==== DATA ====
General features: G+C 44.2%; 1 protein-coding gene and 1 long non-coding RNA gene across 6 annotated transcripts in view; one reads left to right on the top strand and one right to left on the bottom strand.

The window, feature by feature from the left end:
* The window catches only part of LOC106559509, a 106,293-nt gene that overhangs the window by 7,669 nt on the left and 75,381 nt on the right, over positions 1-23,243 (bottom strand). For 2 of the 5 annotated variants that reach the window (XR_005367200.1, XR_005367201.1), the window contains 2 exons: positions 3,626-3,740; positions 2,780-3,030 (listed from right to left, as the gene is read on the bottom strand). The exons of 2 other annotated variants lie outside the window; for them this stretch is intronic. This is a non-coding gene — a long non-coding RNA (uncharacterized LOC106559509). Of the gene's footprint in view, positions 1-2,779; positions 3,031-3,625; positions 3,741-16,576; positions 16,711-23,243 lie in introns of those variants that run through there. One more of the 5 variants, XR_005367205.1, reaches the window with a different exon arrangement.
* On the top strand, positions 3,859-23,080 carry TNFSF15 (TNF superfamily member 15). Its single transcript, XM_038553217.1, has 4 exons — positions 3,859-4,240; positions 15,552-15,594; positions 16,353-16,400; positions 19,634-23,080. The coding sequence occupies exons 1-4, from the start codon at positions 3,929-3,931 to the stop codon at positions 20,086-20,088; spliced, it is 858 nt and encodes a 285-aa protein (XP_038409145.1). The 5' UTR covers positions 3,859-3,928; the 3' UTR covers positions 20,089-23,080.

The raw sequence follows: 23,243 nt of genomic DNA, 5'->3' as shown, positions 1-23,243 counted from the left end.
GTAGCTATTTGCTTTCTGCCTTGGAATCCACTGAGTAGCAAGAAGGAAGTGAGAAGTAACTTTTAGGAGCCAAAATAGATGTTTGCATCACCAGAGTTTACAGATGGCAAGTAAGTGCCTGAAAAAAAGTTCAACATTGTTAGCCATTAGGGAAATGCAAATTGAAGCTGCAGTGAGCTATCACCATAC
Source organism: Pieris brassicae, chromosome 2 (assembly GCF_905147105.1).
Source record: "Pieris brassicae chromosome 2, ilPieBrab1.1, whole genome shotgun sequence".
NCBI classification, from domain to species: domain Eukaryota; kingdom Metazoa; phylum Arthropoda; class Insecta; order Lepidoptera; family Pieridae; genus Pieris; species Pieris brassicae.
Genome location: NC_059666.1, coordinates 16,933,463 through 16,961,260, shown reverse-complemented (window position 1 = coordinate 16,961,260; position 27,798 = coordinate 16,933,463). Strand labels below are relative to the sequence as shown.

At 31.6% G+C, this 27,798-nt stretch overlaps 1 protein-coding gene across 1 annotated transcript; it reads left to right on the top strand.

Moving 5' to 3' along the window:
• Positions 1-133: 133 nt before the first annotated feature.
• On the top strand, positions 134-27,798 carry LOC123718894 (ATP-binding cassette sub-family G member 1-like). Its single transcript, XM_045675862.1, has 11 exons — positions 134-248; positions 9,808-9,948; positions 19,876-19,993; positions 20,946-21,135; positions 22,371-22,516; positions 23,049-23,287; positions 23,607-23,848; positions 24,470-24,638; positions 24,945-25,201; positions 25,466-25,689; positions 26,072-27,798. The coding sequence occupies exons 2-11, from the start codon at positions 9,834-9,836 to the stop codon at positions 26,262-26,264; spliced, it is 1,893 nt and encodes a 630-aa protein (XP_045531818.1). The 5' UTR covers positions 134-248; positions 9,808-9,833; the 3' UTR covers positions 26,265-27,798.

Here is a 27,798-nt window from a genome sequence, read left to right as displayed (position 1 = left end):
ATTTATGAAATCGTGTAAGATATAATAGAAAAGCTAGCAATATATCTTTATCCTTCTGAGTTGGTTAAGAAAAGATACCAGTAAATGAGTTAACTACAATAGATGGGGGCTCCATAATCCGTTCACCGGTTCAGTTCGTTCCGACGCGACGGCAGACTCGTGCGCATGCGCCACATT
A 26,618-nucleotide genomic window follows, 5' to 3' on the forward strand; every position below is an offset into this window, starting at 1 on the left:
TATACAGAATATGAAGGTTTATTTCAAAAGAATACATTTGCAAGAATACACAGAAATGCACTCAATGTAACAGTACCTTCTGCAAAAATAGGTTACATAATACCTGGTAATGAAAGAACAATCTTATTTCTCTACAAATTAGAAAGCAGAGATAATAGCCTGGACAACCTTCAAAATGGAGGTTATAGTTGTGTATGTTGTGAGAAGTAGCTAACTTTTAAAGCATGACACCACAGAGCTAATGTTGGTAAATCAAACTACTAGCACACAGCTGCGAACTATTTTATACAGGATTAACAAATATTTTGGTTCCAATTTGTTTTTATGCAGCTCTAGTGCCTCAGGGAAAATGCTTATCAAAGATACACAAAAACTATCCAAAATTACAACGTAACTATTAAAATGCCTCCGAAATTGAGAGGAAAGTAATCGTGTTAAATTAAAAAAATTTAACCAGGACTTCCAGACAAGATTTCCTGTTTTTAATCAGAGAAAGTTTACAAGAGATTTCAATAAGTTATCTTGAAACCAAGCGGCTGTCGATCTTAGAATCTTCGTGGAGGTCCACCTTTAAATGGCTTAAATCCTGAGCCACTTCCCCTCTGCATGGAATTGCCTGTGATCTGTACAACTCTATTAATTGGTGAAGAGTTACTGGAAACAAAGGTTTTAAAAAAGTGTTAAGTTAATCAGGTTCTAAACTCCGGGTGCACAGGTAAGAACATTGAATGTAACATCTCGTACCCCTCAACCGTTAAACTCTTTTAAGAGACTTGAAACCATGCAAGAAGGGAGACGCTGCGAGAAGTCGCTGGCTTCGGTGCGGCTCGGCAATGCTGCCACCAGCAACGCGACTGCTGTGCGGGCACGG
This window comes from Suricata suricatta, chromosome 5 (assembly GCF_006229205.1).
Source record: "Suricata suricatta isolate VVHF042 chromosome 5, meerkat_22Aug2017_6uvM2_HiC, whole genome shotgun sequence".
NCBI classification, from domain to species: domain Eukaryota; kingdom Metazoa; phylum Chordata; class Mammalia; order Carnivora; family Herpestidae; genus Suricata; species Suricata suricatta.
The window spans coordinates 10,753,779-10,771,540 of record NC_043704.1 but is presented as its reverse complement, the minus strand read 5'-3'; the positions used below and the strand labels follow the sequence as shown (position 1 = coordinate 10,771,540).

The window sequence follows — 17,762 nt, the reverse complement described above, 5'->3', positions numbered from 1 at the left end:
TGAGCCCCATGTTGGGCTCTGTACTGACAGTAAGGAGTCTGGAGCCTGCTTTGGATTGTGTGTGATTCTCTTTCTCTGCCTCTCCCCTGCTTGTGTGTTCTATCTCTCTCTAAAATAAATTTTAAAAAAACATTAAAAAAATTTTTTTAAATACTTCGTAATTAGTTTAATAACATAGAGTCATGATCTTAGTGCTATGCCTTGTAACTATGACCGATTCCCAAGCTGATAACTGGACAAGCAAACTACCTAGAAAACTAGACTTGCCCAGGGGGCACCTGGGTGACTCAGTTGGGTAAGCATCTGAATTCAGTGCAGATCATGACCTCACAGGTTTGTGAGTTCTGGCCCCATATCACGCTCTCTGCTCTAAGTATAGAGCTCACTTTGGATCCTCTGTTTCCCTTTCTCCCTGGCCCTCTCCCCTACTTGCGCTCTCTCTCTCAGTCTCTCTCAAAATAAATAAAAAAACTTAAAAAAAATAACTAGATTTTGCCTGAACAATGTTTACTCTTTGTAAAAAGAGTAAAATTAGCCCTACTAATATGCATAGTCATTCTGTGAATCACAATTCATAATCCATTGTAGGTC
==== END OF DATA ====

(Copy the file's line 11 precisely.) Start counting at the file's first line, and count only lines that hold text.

At 31.6% G+C, this 27,798-nt stretch overlaps 1 protein-coding gene across 1 annotated transcript; it reads left to right on the top strand.